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August 8, 2017
Last updated

Brewing Beer: Blackberry Porter Homebrew

Owner of Clawhammer Supply
blackberry beer homebrew recipe

It's summer right now and berries are ripe for the picking in our neck of the woods. We took a trip out to a friends farm and nabbed several gallons of blackberries for our latest creation, a robust blackberry porter.

To be honest, this is purely experimental. We found a porter recipe online that looked good to us and brewed it with the intention of adding blackberries. We have no idea how this one is going to turn out so what we'll do is ferment the batch of porter in a large carboy then split it into two 2.5 gallon (9.5 liter) fermenters and add blackberries to one of them during secondary.

We filmed the entire process, which is below. Here's the brewing process. More videos and the recipe are further down.

Water

Beginning water volume: 7.74 gallons (29.3 liters). We didn't adjust chemistry.

Malts

  • Pale Malt
  • Maris Otter
  • Crystal 60
  • Crystal 120
  • Chocolate Malt
  • Carafa II
  • Melanoiden Malt

Mashing

We mashed at 152F (66.7C) and opted to skip the recommended 168F (75.5C) mash out due to time constraints. Gravity targets are in benchmark section below.

mashing in

Mashing in

stirring mash

Stirring mash to remove any doughballs

mashing

The Boil

  • Columbus hops at the boil (60 minutes)
  • Whirlfloc at 15 minutes,
  • and Willamette at 15 minutes as well

wort boiling in kettle with hop silo attached

Wort boiling in our kettle with the hop silo attached

Fermentation

We added an English Ale yeast (White Labs WLP002) and fermented in the high 60's (~19.4C) during primary.

pitching a yeast starter into our porter

We made sure to make a yeast starter for this beer

Benchmarks

  • Pre-boil gravity 1.054
  • Post boil volume 6.04 gallons
  • Post-boil gravity 1.063
  • Final volume (after fermentation) 5.50 gallons

Before brewing, we actually picked some blackberries. Why blackberries? They were in season and we had a line on a whole bunch of them. Our buddy Jack took us to a remote section of his farm and we picked away. Here's the video:

 

After primary fermentation finished, we added 2.5 pounds (1.1 kg) of blackberries to half of our batch of robust porter (we kegged the other half with no modifications). The reason we split the batch was because it's best to add a pound of berries per gallon to allow the flavor of the fruit to come through in the final product and we only had 2.5 pounds of berries! This worked out well because half of our batch was 2.5 gallons.

picking wild blackberries

Emmet picking wild blackberries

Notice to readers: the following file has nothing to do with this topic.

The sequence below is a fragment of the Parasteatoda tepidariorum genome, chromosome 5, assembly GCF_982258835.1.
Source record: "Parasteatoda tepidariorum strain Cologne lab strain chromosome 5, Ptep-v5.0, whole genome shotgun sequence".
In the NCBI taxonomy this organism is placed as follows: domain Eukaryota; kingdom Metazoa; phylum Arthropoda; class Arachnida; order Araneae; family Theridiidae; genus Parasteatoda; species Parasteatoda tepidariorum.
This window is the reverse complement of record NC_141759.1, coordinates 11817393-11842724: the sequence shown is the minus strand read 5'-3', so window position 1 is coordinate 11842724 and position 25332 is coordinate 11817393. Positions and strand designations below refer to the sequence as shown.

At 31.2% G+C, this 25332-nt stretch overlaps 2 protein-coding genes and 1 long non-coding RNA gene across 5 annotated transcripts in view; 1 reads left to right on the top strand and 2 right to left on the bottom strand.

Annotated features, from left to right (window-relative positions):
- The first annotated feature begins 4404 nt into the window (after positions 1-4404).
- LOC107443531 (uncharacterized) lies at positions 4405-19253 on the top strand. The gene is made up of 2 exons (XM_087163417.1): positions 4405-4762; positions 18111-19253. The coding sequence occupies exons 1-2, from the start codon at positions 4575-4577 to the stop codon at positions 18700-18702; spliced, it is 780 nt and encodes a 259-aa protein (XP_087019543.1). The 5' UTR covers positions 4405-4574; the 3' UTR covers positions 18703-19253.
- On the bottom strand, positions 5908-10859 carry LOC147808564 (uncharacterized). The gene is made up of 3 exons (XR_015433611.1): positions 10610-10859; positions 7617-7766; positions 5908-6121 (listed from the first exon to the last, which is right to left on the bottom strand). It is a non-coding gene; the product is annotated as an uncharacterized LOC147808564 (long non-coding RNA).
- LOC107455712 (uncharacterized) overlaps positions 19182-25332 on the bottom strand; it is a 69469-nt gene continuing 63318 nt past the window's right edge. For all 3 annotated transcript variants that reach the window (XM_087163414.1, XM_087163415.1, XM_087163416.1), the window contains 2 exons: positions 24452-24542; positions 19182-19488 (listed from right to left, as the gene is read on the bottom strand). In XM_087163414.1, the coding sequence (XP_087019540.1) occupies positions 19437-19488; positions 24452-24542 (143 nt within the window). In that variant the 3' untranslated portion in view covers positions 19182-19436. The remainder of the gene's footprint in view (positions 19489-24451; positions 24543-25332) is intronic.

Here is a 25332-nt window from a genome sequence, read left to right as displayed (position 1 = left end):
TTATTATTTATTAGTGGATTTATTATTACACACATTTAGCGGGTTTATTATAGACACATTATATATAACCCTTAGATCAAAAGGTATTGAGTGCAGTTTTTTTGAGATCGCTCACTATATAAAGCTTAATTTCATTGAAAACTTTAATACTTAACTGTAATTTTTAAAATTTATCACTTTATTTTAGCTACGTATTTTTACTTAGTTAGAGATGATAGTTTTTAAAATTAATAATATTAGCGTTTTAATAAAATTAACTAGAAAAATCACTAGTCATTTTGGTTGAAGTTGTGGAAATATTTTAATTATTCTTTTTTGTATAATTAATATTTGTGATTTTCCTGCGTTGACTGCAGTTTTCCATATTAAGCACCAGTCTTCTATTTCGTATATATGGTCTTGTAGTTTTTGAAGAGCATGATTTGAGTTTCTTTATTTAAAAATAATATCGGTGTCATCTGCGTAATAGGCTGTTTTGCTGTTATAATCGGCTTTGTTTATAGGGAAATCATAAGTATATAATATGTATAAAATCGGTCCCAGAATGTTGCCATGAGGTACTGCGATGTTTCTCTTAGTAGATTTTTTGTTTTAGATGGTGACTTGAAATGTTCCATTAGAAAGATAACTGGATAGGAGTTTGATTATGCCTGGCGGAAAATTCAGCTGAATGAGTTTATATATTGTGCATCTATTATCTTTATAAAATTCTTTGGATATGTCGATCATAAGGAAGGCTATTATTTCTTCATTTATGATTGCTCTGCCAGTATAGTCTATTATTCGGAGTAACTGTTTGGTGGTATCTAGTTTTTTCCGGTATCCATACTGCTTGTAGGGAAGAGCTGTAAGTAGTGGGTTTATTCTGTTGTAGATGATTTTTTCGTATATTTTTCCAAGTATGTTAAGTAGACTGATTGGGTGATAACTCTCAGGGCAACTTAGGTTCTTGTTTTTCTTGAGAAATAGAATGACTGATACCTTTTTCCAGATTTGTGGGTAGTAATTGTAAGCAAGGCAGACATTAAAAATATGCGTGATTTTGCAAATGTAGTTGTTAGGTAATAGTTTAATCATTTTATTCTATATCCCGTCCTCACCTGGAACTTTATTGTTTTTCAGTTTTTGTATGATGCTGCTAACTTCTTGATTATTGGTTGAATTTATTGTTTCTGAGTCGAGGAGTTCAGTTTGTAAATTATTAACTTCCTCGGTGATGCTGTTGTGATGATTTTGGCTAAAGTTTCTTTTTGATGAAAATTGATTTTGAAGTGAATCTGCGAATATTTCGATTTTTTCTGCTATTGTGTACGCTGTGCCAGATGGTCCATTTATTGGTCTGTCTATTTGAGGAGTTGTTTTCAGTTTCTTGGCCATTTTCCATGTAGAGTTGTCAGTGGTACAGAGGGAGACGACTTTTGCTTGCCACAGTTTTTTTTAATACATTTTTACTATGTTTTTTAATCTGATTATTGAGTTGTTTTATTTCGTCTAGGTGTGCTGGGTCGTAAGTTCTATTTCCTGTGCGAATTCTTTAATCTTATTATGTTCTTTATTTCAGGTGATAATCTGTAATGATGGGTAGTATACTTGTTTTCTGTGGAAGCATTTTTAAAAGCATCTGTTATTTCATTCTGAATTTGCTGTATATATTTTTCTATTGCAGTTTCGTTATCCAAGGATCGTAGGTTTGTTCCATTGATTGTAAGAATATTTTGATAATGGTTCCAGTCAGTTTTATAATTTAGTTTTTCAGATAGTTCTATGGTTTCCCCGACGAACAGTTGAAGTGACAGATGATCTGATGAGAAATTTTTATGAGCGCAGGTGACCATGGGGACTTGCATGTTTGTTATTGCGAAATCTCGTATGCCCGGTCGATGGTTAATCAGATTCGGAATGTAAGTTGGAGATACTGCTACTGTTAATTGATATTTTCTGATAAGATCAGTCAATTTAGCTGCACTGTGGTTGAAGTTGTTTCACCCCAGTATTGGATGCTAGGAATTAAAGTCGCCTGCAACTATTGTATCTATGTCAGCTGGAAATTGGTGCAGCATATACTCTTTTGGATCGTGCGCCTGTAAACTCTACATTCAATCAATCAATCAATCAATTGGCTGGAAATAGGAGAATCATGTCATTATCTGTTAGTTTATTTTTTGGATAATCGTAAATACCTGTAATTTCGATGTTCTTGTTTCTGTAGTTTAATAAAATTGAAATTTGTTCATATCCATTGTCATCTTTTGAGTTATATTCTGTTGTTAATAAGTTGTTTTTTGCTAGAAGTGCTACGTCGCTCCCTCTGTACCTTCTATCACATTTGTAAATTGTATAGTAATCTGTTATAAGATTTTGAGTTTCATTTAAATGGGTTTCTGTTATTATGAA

2.5 pounds of blackberries

It took a while to pick this many blackberries

The procedure for adding the berries is as follows.

  1. Freeze the berries to kill (most of) the wild yeast / bacteria that undoubtedly is living on the fruit.frozen blackberries
  2. Put the fruit in a blender (that has been sanitized with starsan) and add some sterile (boiled) water.frozen blackberries in a blender
  3. Blend the berries to make a puree.
  4. Rack the beer to a secondary fermenter and add the berries.adding blended blackberries to a secondary fermenteradding porter to carboy with berries

Here's a video of us completing all of these steps:

 

After infusing the secondary fermenter with the berries we left it sit for another week at about 70 degrees (21.1C) to let things mellow out. This probably reactivated the yeast, as there was likely some fermentable sugar in the berries. After secondary fermentation was complete we did a 24 hour cold crash and then racked the beer to a keg. Pro tip, use a cheese cloth to filter out any pulp and seeds from the berry juice while racking into the keg.

putting a mesh bag into a 2.5 gallon keg before racking our blackberry porter

We put a mesh bag into our keg before racking

In fact, here's the entire kegging video:

Once our two porters were carbonated, we tasted both to see how they turned out. The first one we tried was the porter with blackberries. We had no idea how a porter infused with wild blackberries would turn out, but upon tasting it we were very satisfied. We could immediately taste how clean our blackberry porter was, so there was fortunately no contamination and no off-flavors. When we filmed the tasting video below, our blackberry keg was almost empty. We loved this beer and recommend you try making a wild fruit beer as well.

Our porter with no blackberries was much more chocolatey, we described it as almost an Ovaltine flavor with a bit of sweetness to it. The porter with no blackberries definitely turned out great, but it wasn't nearly as surprising as our porter with blackberries.

Kyle Brown is the owner of Clawhammer Supply, a small scale distillation and brewing equipment company which he founded in 2009. His passion is teaching people about the many uses of distillation equipment as well as how to make beer at home. When he isn't brewing beer or writing about it, you can find him at his local gym or on the running trail.

  • What are the malt weights in the grist?

    Posted by Evandro on August 05, 2019
  • I have a couple gallons of Berries in my freezer that I’m looking for a home for. This looks like what the doctor ordered. I’m going to Mix them into an American Wheat that also includes Honey so that should be fun!

    Posted by Mikegyver on September 14, 2018
  • Was there a follow up video as to how this turned out? Very interested in making this and just wondering would you make it again?

    Posted by Ronan on August 17, 2018
  • Ah man, came here looking for the recipe… LOOKS LIKE A GOODIE.

    Posted by Dene on May 04, 2018

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